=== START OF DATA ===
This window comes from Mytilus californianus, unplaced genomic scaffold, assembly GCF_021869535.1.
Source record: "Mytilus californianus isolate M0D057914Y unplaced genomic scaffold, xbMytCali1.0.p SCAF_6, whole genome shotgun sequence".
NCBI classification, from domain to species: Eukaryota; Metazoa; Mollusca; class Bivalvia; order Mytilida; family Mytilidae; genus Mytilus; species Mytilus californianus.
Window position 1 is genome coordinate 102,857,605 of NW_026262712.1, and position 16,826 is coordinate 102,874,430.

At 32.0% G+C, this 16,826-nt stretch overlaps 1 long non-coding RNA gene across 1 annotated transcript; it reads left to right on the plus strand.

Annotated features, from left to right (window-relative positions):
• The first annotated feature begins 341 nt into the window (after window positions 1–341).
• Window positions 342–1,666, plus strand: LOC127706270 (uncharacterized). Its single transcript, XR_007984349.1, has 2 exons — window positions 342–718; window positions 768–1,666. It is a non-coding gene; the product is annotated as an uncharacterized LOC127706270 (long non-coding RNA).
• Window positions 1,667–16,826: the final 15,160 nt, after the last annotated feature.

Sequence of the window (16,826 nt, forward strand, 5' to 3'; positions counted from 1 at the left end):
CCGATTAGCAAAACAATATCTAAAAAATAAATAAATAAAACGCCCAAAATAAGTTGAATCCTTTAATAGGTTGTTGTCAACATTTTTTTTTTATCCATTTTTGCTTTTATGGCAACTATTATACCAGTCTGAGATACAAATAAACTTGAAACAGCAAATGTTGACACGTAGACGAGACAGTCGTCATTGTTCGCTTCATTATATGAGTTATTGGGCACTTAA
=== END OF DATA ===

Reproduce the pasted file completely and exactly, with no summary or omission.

This window comes from Mytilus californianus, unplaced genomic scaffold, assembly GCF_021869535.1.
Source record: "Mytilus californianus isolate M0D057914Y unplaced genomic scaffold, xbMytCali1.0.p SCAF_6, whole genome shotgun sequence".
NCBI classification, from domain to species: Eukaryota; Metazoa; Mollusca; class Bivalvia; order Mytilida; family Mytilidae; genus Mytilus; species Mytilus californianus.
Window position 1 is genome coordinate 102,857,605 of NW_026262712.1, and position 16,826 is coordinate 102,874,430.

At 32.0% G+C, this 16,826-nt stretch overlaps 1 long non-coding RNA gene across 1 annotated transcript; it reads left to right on the plus strand.

Annotated features, from left to right (window-relative positions):
• The first annotated feature begins 341 nt into the window (after window positions 1–341).
• Window positions 342–1,666, plus strand: LOC127706270 (uncharacterized). Its single transcript, XR_007984349.1, has 2 exons — window positions 342–718; window positions 768–1,666. It is a non-coding gene; the product is annotated as an uncharacterized LOC127706270 (long non-coding RNA).
• Window positions 1,667–16,826: the final 15,160 nt, after the last annotated feature.

Sequence of the window (16,826 nt, forward strand, 5' to 3'; positions counted from 1 at the left end):
CCGATTAGCAAAACAATATCTAAAAAATAAATAAATAAAACGCCCAAAATAAGTTGAATCCTTTAATAGGTTGTTGTCAACATTTTTTTTTTATCCATTTTTGCTTTTATGGCAACTATTATACCAGTCTGAGATACAAATAAACTTGAAACAGCAAATGTTGACACGTAGACGAGACAGTCGTCATTGTTCGCTTCATTATATGAGTTATTGGGCACTTAA